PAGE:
Fig. 3 gives force and resting tension for Atlantic cod ventricular muscle preparations exposed to anoxia and reoxygenation and treated with agents to alter KATPchannel activity. Glibenclamide, diazoxide and 5HD had no noticeable influence on force development or resting tension in cod ventricle preparations under the conditions tested. Force development in all preparations decreases under anoxia to approximately 33 % of the initial value. Upon reoxygenation, strips immediately recover to approximately 88 % of initial force development.
Isolated ventricular preparations from yellowtail flounder and Atlantic cod were tracked for 85 min. Even under oxygenated conditions, preparations from both species showed a decrease in force production in association with decreased resting tension during this period. A component of force loss was recovered by resetting resting tension to initial levels, indicating that the preparation had lengthened and was no longer stretched to its optimum length for peak force production. Previous experiments on both flounder and Atlantic cod have shown similar declines in force development under oxygenated conditions (Gesser and Poupa,1979; Gesser and Jørgensen, 1982; Hartmund and Gesser, 1996). The mechanisms that underlie the observed force decay are unknown. Several possibilities that could contribute to force loss include osmotic pressure or the absence of something important from the perfusion medium. Overall, a decline in force should not detract from a qualitative assessment of the hypoxia/recovery response or the potential functionality of mKATPchannels.
In Atlantic cod ventricular preparations, anoxia initially results in a loss in force development followed by a stabilisation. In previous investigations on Atlantic cod (Gesser and Poupa, 1974; Hartmund and Gesser, 1996) in which anoxia was simulated at 15 °C using sodium cyanide, a much more rapid decline in force development was observed,followed by a similar stabilisation. Given that anoxia should be induced more gradually using only N2, and that test temperature (6 °C) was lower in the current study, the slower time course of force decay and stabilisation agrees well with existing data. Resting tension declined slightly during oxygenation in cod preparations, subsequently stabilising during anoxia. Force development under anoxia was not substantially different from control preparations. In vivo, Atlantic cod show a decrease in heart rate during environmental hypoxia but maintain cardiac output by increasing stroke volume (Fritsche and Nilsson, 1989). As such, power output both in vivo and with our ventricular strips is defended reasonably well, presumably through anaerobic metabolism under anoxia. Reoxygenating cod preparations led to restoration of force development under all treatment conditions.
The response of yellowtail flounder heart preparations to anoxia was quite different than that observed in Atlantic cod preparations. A common finding in almost all experiments with yellowtail flounder (with the exception of treatment with diazoxide) is a transient but substantial potentiation of force and a decline in resting tension at the onset of anoxia. Reoxygenation leads to a small and short-lived increase in force production followed by a decline in performance, similar to that seen in preparations maintained for an equivalent period under oxygenation. The potentiation of force shown by yellowtail flounder ventricle preparations exposed to nitrogen-induced anoxia is comparable with that shown by other species of flatfish subjected to acidosis (Gesser and Poupa,1979; Hoglund and Gesser,1987; Poupa and Johansen,1975). These observations also agree well with in vivostudies on the winter flounder that do not display a bradycardic response and actually significantly increase cardiac output in response to hypoxia(Cech et al., 1977).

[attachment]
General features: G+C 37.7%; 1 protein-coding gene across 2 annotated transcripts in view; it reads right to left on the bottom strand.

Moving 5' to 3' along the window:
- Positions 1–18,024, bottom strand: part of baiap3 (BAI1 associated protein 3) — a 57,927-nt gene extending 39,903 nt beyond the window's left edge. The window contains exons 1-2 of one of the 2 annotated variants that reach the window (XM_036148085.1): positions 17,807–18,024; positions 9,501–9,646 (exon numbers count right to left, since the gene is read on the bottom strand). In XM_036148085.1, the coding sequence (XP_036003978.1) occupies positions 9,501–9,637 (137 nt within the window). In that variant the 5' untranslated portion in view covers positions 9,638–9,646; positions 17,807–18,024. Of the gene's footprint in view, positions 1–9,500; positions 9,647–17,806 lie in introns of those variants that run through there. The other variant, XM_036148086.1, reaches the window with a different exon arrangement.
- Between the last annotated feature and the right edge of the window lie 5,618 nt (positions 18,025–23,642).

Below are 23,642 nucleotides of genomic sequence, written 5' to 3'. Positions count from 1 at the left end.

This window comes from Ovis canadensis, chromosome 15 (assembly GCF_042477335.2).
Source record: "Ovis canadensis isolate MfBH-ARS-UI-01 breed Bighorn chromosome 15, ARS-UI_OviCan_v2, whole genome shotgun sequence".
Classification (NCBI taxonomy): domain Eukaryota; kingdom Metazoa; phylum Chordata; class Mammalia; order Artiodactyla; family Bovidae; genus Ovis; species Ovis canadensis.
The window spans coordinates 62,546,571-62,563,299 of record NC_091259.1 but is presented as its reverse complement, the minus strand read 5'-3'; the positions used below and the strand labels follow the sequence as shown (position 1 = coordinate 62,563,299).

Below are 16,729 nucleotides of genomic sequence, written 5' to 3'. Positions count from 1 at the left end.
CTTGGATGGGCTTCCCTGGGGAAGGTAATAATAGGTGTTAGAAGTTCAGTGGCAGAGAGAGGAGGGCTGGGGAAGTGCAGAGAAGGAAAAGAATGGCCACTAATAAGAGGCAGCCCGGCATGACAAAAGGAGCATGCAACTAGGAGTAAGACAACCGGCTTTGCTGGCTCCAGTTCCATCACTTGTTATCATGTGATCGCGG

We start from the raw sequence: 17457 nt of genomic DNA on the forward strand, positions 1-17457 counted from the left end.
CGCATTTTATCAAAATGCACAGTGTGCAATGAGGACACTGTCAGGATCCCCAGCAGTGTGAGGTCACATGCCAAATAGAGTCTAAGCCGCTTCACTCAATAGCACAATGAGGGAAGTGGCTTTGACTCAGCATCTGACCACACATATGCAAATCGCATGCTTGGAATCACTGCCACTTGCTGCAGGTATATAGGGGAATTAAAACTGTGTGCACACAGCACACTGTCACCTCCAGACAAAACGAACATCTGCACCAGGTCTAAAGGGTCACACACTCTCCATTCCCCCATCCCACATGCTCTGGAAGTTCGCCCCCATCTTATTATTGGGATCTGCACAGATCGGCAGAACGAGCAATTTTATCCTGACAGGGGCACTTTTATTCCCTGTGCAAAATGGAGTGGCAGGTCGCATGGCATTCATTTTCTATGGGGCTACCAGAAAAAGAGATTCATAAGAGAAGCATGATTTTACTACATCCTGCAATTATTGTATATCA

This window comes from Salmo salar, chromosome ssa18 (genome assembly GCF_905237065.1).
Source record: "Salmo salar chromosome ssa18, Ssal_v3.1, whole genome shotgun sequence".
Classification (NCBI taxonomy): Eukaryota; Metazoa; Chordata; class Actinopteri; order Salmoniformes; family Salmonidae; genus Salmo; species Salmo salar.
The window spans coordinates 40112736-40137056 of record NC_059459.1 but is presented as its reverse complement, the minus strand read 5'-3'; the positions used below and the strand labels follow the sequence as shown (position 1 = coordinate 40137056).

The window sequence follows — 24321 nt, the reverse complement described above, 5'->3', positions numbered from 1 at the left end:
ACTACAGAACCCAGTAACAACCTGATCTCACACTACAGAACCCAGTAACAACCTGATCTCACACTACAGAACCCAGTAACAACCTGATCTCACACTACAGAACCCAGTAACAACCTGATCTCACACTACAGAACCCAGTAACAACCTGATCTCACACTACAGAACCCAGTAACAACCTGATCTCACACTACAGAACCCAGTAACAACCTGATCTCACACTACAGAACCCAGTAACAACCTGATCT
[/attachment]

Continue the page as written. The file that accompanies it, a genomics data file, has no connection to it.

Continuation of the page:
Increases in cardiac twitch force production in fish are generally agreed to result from increased intracellular Ca2+ levels([Ca2+]i) (Tibbits et al., 1991). Indirect evidence suggests that acidotic force potentiation in ectothermic vertebrates is due to a release of stored mitochondrial Ca2+ (Gesser and Poupa, 1978). We suggest below that the increase in force development of ventricular strips from yellowtail flounder under anoxia is also related to the release of Ca2+ from the mitochondria.
Our results show the presence of mKATP channels in ventricular muscle of yellowtail flounder. Under anoxic conditions, diazoxide completely eliminated the transient elevation in force development and stabilised resting tension. Acute activation of mKATP channels with diazoxide has been shown to depolarise the inner mitochondrial membrane in the rat heart at 30°C, leading to a rapid reduction in mitochondrial Ca2+ content and inhibited mitochondrial Ca2+ uptake(Holmuhamedov et al., 1999). If the potentiation of force during anoxia in flounder is due to a bolus release of mitochondrial Ca2+, then our results seem to contrast with those observed in mammals, in that the activation of mKATPchannels in the flounder heart seems to stabilise[Ca2+]i during anoxia. It is possible that in the flounder heart, diazoxide releases mitochondrial Ca2+ more slowly than in the rat heart, probably due to the relatively extreme low temperature(6 °C) used in this experiment. Following a period of diazoxide treatment,mitochondrial Ca2+ content should already be reduced, so that when subjected to anoxia, any large force potentiation resulting from a bolus release of mitochondrial Ca2+ will be eliminated. The observed preservation of resting tension in diazoxide-treated preparations supports this interpretation. Changes in resting tension are thought to reflect alterations in resting [Ca2+]i(Driedzic and Gesser, 1994),therefore the observed decrease in resting tension at the onset of anoxia in untreated strips would presumably be due to a decrease in[Ca2+]i activity. If diazoxide treatment triggers a more gradual release of mitochondrial Ca2+ to the cytoplasm, it may act to protect [Ca2+]i during anoxia and overcome a net loss in activity. This could lead to the observed preservation of resting tension.